Seminary Program

This is where we post the essays from many of our Universal Life Church Seminary students. When students finish a ULC course, they write a comprehensive essay about their experiences with the course, what they learned, didn't learn, were inspired by, etc. Here are their essays.

Search This Blog

Saturday, August 06, 2011

Comparative Religion


In order to understand our present we must first understand our past. This is a saying that is particularly true in today's world; and more, particularly, in the world of the ancient Israelites. The ancient people's who became the Israelites were a people in search of an identity. They were disjointed groups of Semitics attempting to find their place in the world.
In Lesson Nine the topics of the Hyksos and Habiru were introduced . I was immediately intrigued with the etymology of the word Habiru in relation to the ancient term of Hebrew. Did the word Hebrew evolve from Habiru? Were the Habiru/Hebrews separate groups of people or one and the same? Did one of these groups evolve into the Israelites? This essay is a brief attempt to answer these questions and restore some of the Israelites history.
First, let us look at who the Hyksos people were (as they were also introduced in Lesson Nine). The Hyksos were Semitics who came out of Syria and Arabia in 1700b.c.e. They then proceeded to invade Egypt. Josephus, an early Jewish historian, quoting Manetho (an even earlier Egyptian historian/priest) noted that they were “cruel and destructive invaders”. (1) One important reason the Hyksos were so successful at this invasion was due to their use of horses. (2) The Egyptians began to use horses in warfare following the Hyksos invasion. The Hyksos were eventually expelled from Egypt; not just one time but twice! It has been theorized that one of these expulsions could have been the Biblical Exodus. However, that conclusion would rely upon an as yet to be proven fact; that the Hyksos were the ancient Israelites.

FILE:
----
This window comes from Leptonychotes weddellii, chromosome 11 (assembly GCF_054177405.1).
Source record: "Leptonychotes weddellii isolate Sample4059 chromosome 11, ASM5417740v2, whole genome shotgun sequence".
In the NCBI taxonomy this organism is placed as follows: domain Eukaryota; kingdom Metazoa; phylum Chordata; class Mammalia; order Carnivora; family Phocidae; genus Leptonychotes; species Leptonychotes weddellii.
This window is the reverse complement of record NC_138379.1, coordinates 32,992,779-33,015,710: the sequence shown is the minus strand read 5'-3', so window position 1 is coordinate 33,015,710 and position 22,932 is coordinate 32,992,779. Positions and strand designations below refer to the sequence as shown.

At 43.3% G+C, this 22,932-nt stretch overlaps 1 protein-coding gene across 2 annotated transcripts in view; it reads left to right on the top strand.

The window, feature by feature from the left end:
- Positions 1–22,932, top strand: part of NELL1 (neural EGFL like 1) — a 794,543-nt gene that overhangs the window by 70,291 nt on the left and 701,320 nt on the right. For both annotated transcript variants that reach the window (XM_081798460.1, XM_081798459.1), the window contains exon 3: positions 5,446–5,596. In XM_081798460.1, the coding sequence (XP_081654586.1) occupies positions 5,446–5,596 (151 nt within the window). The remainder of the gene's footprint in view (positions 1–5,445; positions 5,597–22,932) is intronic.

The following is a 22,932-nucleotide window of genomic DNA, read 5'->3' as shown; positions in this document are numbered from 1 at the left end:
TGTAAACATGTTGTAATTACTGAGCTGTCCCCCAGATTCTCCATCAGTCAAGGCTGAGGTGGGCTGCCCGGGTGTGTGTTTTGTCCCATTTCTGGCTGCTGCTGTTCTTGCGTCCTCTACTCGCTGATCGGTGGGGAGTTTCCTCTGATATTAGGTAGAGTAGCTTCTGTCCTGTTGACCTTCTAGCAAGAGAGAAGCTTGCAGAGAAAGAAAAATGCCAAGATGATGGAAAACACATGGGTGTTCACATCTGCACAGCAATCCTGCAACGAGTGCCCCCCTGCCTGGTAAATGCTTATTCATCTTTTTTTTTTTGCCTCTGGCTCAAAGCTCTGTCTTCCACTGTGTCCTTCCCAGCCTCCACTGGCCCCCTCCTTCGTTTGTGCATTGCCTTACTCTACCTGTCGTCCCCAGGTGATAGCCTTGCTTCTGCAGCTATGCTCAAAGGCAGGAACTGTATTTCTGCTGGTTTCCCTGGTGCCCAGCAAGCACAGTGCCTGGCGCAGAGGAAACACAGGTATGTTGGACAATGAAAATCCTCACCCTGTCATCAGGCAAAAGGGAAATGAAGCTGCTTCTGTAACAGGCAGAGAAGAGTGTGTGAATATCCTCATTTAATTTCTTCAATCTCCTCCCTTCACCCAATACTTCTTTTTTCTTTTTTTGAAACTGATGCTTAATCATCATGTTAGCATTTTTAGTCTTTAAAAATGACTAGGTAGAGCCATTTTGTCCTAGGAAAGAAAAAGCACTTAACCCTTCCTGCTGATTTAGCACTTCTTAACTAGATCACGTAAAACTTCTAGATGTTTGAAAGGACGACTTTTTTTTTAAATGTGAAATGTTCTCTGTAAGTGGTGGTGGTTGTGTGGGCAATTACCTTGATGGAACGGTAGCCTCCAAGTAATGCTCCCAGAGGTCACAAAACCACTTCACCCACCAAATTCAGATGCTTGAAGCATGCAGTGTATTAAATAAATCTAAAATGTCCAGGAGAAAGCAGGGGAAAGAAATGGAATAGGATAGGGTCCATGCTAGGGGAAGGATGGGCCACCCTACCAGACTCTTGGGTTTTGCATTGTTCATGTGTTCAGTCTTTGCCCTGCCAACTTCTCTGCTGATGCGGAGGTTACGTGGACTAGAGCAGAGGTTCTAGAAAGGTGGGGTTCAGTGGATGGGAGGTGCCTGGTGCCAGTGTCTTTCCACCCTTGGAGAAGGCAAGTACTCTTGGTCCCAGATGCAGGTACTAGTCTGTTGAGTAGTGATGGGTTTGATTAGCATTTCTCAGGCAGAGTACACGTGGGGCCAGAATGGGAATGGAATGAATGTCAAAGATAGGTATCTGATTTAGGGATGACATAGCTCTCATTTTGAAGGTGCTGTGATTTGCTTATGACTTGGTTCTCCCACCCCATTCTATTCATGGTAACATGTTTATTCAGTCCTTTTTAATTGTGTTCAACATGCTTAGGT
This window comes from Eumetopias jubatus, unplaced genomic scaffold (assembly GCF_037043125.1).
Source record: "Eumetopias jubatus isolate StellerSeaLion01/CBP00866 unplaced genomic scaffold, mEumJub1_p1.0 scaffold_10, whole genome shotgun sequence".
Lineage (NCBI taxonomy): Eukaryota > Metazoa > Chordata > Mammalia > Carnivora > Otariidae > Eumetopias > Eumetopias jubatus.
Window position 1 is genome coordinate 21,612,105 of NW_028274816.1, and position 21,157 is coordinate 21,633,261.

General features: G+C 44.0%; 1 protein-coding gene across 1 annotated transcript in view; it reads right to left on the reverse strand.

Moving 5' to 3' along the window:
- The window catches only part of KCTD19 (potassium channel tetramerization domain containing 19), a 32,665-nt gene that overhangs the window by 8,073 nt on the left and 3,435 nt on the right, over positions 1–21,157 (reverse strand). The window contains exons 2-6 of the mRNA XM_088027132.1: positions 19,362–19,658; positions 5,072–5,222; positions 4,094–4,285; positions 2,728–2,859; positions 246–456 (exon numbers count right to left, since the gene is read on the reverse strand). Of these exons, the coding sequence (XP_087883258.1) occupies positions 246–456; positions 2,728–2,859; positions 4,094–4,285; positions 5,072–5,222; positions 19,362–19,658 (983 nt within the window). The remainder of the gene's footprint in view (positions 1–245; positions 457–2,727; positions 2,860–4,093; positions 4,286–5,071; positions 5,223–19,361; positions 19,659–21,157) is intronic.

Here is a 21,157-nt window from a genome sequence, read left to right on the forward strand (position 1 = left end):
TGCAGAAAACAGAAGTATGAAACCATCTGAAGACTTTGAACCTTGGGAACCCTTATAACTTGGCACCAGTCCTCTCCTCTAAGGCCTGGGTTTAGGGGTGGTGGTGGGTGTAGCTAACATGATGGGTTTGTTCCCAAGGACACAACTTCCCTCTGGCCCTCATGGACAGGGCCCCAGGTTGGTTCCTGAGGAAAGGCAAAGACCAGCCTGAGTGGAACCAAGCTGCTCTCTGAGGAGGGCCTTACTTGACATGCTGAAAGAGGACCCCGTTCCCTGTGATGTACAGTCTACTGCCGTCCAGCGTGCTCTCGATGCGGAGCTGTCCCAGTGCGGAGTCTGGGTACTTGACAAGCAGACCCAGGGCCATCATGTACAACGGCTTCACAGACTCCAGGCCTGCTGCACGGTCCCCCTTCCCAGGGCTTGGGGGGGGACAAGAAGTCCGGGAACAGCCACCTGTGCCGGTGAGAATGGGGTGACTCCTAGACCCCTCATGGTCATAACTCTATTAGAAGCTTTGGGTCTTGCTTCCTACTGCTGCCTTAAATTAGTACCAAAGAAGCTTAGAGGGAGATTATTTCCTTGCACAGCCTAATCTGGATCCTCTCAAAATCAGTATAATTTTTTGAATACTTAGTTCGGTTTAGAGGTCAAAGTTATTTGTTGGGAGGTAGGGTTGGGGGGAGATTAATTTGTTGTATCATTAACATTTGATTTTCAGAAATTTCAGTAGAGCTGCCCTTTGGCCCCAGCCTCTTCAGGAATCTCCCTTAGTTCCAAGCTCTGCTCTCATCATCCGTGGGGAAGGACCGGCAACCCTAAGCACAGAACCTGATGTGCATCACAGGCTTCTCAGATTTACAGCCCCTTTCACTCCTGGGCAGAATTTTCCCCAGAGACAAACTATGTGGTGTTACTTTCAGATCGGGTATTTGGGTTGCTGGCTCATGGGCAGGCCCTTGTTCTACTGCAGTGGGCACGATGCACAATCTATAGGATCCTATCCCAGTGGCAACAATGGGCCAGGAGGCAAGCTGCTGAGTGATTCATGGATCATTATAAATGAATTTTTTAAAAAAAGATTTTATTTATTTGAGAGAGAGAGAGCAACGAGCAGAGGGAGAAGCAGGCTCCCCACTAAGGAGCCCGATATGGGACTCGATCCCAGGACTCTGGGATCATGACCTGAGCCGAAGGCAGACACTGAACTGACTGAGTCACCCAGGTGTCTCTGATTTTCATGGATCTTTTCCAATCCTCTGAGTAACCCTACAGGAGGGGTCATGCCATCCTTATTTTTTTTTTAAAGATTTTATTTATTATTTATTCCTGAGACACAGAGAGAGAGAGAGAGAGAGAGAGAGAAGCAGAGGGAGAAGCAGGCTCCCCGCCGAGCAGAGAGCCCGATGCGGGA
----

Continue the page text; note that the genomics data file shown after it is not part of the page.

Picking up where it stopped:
Another group who also meets the criteria for being the precursor to the Israelites were the people known as the Habiru's. The Habiru's were not a nation and could not describe themselves as a tribe unless necessity called for it. The Habiru's were people who lived outside of society for one reason or another (debt, escaping slavery, military deserter and so on). They would come together in loosely organized “tribes” to follow a leader as need demanded; conquest, famine, etc. They were known to sell their services in exchange for food. They entered Egypt at a time of famine and, as their custom was, sold themselves to the Egyptians as slaves in order to procure food. It's a possibility that their descendents were not able to break the cycle of poverty and thus remained as slaves in Egypt for generations. During a time of plagues and chaos they escaped.